[This post contains details from the Game of Silence episode that aired Tuesday, April 12]
No matter how hard you try to outrun your past, no matter where you move or what you make of your life, there will always be a part of you that’s 12 years old and stuck in your hometown. Jackson Brooks (David Lyons), a successful defense lawyer who, seemingly, has the world on a string, learns that uncomfortable truth the hard way when two of his childhood friends turn up in his office unexpectedly after being out of touch for years. Shawn (Larenz Tate) and Gil (Michael Raymond-James) have come to inform Jackson that the fourth member of their squad, Boots (Derek Phillips) was arrested that morning for nearly beating a man to death. His victim: Darryl (Tony Demil), a guy who, along with other kiddie inmates and the adults in charge, took pleasure in systematically torturing the four friends when they were 12-year-olds locked up in Quitman Youth Detention Facility in 1988.
Game of Silence adeptly shows how Boots, Jackson, Shawn, and Gil have shaped their entire adult lives in reaction to the nine months they spent at Quitman. They were sentenced to juvie for stealing a car and causing an accident (which resulted in another injured driver, though no one died). For this crime, the four boys spent nearly a year in the sadistic torture camp of a facility, where guards beat them with belts, forced them into bare knuckle cage matches against older, stronger boys for sport, and encouraged other kids like Darryl (and even the warden himself) to rape them.
The show (which is based on the 2012 Turkish series Suskunlar) is almost Freudian in its fetishization of past trauma and of the way hellish experiences bind this quartet to their adolescence. Once he grew up, Jackson moved to the big city (Houston) to escape any reminder of his childhood; Shawn and Gil turned to petty crime, too damaged to get out of the cycle; and Boots did his best to pretend like nothing happened at all, staying in their small Texas town and becoming a family man — until one day, he spots Darryl on the street and beats him nearly to death with a golf club. That act brings the four Quitman survivors hurtling back into one another’s lives, and it’s not exactly a fun-filled family reunion. Jackson got out, and out is where he wants to stay — even if he is still cheating on his fiancée with his childhood girlfriend, Jessie (Bre Blair), who is now dating Gil. But, compelled by shared history, Jackson agrees to become Boots’ defense attorney…until another former-juvie sadist has Boots shanked in prison in retaliation for Darryl’s beating. Gil (it is implied) then finishes Darryl off. Quickly, a war develops.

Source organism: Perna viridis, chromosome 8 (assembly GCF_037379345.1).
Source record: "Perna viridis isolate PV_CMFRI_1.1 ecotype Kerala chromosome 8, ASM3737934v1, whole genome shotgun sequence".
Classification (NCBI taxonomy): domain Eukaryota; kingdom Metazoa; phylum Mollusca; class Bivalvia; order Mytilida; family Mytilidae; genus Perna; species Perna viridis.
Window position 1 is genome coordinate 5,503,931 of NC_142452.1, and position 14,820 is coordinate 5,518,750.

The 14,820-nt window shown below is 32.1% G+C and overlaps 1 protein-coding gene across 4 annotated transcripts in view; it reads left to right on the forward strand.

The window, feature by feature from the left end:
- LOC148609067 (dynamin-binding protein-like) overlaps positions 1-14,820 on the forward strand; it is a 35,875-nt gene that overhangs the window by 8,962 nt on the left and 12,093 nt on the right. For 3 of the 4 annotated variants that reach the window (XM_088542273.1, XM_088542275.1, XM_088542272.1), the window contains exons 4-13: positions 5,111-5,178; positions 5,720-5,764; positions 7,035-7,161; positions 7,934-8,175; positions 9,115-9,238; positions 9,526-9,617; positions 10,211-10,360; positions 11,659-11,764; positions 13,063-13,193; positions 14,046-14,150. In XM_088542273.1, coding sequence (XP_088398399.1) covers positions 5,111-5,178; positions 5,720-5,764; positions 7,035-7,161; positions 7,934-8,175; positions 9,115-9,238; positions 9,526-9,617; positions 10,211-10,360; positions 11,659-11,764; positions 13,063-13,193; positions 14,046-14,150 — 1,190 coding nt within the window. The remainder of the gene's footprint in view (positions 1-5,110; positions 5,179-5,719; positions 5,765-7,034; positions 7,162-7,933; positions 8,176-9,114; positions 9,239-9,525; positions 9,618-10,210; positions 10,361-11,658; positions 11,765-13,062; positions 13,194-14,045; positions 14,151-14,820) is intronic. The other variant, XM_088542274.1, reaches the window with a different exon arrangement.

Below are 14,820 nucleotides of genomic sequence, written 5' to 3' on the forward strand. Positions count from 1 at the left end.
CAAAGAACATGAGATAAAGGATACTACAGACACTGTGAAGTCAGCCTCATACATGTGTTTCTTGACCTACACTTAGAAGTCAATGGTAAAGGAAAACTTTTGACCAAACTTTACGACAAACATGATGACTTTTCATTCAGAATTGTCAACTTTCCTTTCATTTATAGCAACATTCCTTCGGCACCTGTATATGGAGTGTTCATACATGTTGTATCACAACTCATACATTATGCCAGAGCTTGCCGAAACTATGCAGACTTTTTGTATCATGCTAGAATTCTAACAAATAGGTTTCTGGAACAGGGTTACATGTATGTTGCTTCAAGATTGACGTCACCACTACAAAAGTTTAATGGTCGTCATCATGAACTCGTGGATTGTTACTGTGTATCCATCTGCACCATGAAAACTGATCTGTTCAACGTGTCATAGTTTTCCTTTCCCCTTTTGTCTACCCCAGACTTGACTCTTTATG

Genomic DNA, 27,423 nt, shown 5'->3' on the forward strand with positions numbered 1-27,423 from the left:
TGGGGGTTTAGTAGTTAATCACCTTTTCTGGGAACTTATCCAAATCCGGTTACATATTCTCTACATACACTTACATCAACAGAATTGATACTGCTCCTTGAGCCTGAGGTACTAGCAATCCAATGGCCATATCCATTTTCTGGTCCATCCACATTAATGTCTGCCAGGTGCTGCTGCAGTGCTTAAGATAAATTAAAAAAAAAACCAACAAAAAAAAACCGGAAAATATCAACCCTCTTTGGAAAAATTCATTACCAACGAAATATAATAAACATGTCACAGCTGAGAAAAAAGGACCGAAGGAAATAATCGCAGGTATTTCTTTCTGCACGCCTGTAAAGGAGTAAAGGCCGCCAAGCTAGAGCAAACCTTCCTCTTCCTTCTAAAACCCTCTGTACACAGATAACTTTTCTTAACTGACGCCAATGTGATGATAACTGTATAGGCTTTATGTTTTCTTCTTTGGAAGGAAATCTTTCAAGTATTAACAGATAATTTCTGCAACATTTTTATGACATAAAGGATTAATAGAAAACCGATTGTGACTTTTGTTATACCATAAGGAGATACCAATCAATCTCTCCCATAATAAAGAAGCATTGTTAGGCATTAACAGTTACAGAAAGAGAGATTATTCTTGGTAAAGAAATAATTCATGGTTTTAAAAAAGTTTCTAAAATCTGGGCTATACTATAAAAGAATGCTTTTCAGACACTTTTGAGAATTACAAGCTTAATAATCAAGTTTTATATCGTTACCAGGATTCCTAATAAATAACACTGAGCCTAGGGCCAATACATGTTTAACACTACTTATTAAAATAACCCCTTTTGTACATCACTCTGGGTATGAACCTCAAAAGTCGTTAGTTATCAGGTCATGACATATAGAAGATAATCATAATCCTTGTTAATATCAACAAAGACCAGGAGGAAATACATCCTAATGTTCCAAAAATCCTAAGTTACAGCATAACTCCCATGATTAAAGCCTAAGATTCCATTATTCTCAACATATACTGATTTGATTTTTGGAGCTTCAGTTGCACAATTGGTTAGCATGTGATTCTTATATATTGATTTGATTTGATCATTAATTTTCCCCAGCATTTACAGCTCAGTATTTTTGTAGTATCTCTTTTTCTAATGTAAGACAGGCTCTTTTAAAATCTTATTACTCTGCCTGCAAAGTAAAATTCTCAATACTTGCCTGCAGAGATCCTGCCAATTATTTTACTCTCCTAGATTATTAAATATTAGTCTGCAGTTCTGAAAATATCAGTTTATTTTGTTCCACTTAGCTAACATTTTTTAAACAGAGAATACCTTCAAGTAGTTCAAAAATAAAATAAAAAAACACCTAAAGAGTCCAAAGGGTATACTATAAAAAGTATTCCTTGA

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Game of Silence does a good job in the pilot of establishing the moral code of its universe and what’s at stake for each character — justice, safety, reputation, and a seductive chance at revenge. The series’ most harrowing, affecting moments come courtesy of Quitman flashbacks, which are brutal. The plotline involving broader prison corruption via privatization — an issue all too relevant to our current political system — is intriguing and goes in an unexpected direction.
What’s less intriguing is Jackson. For a series lead, the character is hard to pin down in the first episode — and not in a way that makes me want to know more. He’s not so pure that watching his grudging decline into a violent revenge plot is compelling; and he’s not so shady that he can convincingly carry a straight-up “let’s get even” story. His choice of escape — becoming rich and successful — is the least interesting of the Quitman Four’s. And his voiceover, which guides the audience through flashbacks, quickly becomes a nattering, meaningless buzz. Lines such as, “Like life, fate can be unpredictable,” add nothing but eye-roll-inducing chatter to scenes that would have played better with a less-is-more approach. Even learning, late in the episode, that Jackson beat a guard to death with a rock after he got out of prison doesn’t do much to make me more interested in his journey.
Still, there’s enough meat on Game of Silence’s bones to keep viewers invested in where these storylines go, and how the tormentors from the past get their comeuppance. It will also be worth following the show to see how a network series handles such explicitly violent content. Not having cable’s carte blanche to spew gore left and right actually makes the pilot more affecting: When blood is spilled, you feel it.
But what did you think of the Game of Silence premiere? Are you in for the full sentence, or was the end of episode as welcome as early release? Hit the comments with your thoughts.
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